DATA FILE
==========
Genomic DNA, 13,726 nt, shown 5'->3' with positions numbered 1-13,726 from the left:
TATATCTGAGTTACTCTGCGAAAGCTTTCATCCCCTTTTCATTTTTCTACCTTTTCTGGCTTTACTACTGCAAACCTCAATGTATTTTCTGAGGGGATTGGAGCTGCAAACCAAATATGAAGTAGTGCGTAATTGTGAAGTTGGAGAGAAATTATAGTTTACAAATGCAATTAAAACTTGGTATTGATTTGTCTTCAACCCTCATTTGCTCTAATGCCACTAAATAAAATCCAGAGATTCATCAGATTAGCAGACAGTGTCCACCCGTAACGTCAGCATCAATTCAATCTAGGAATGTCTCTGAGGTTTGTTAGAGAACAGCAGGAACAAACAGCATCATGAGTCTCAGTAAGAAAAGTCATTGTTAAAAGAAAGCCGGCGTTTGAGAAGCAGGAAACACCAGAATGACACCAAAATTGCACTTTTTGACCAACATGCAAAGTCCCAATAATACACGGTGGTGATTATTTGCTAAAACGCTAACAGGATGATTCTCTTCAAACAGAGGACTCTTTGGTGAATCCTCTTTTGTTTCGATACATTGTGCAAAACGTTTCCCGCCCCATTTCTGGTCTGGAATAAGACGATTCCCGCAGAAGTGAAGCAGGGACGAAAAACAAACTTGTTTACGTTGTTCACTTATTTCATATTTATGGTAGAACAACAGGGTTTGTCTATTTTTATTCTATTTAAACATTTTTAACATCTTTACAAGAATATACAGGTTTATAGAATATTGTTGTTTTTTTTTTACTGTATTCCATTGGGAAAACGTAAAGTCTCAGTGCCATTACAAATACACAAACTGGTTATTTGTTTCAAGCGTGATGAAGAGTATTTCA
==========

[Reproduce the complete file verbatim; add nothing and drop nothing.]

Genomic DNA, 13,726 nt, shown 5'->3' with positions numbered 1-13,726 from the left:
TATATCTGAGTTACTCTGCGAAAGCTTTCATCCCCTTTTCATTTTTCTACCTTTTCTGGCTTTACTACTGCAAACCTCAATGTATTTTCTGAGGGGATTGGAGCTGCAAACCAAATATGAAGTAGTGCGTAATTGTGAAGTTGGAGAGAAATTATAGTTTACAAATGCAATTAAAACTTGGTATTGATTTGTCTTCAACCCTCATTTGCTCTAATGCCACTAAATAAAATCCAGAGATTCATCAGATTAGCAGACAGTGTCCACCCGTAACGTCAGCATCAATTCAATCTAGGAATGTCTCTGAGGTTTGTTAGAGAACAGCAGGAACAAACAGCATCATGAGTCTCAGTAAGAAAAGTCATTGTTAAAAGAAAGCCGGCGTTTGAGAAGCAGGAAACACCAGAATGACACCAAAATTGCACTTTTTGACCAACATGCAAAGTCCCAATAATACACGGTGGTGATTATTTGCTAAAACGCTAACAGGATGATTCTCTTCAAACAGAGGACTCTTTGGTGAATCCTCTTTTGTTTCGATACATTGTGCAAAACGTTTCCCGCCCCATTTCTGGTCTGGAATAAGACGATTCCCGCAGAAGTGAAGCAGGGACGAAAAACAAACTTGTTTACGTTGTTCACTTATTTCATATTTATGGTAGAACAACAGGGTTTGTCTATTTTTATTCTATTTAAACATTTTTAACATCTTTACAAGAATATACAGGTTTATAGAATATTGTTGTTTTTTTTTTACTGTATTCCATTGGGAAAACGTAAAGTCTCAGTGCCATTACAAATACACAAACTGGTTATTTGTTTCAAGCGTGATGAAGAGTATTTCA